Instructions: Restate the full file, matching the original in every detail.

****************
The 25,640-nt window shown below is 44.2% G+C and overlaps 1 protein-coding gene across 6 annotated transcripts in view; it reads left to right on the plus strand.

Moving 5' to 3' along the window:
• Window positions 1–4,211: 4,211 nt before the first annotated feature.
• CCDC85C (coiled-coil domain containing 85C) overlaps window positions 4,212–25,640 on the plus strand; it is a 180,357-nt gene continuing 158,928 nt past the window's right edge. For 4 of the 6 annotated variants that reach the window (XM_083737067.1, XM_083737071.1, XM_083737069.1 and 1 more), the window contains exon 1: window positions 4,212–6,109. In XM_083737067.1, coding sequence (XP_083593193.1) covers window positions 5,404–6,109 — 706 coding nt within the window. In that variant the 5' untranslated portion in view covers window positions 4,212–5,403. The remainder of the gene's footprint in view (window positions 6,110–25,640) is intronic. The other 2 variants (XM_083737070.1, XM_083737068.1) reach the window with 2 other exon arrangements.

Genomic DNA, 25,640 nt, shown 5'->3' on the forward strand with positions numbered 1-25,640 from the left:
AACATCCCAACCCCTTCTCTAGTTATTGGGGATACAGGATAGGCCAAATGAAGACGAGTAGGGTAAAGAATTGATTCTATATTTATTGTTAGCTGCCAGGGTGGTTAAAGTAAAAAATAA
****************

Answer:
The 25,640-nt window shown below is 44.2% G+C and overlaps 1 protein-coding gene across 6 annotated transcripts in view; it reads left to right on the plus strand.

Moving 5' to 3' along the window:
• Window positions 1–4,211: 4,211 nt before the first annotated feature.
• CCDC85C (coiled-coil domain containing 85C) overlaps window positions 4,212–25,640 on the plus strand; it is a 180,357-nt gene continuing 158,928 nt past the window's right edge. For 4 of the 6 annotated variants that reach the window (XM_083737067.1, XM_083737071.1, XM_083737069.1 and 1 more), the window contains exon 1: window positions 4,212–6,109. In XM_083737067.1, coding sequence (XP_083593193.1) covers window positions 5,404–6,109 — 706 coding nt within the window. In that variant the 5' untranslated portion in view covers window positions 4,212–5,403. The remainder of the gene's footprint in view (window positions 6,110–25,640) is intronic. The other 2 variants (XM_083737070.1, XM_083737068.1) reach the window with 2 other exon arrangements.

Genomic DNA, 25,640 nt, shown 5'->3' on the forward strand with positions numbered 1-25,640 from the left:
AACATCCCAACCCCTTCTCTAGTTATTGGGGATACAGGATAGGCCAAATGAAGACGAGTAGGGTAAAGAATTGATTCTATATTTATTGTTAGCTGCCAGGGTGGTTAAAGTAAAAAATAA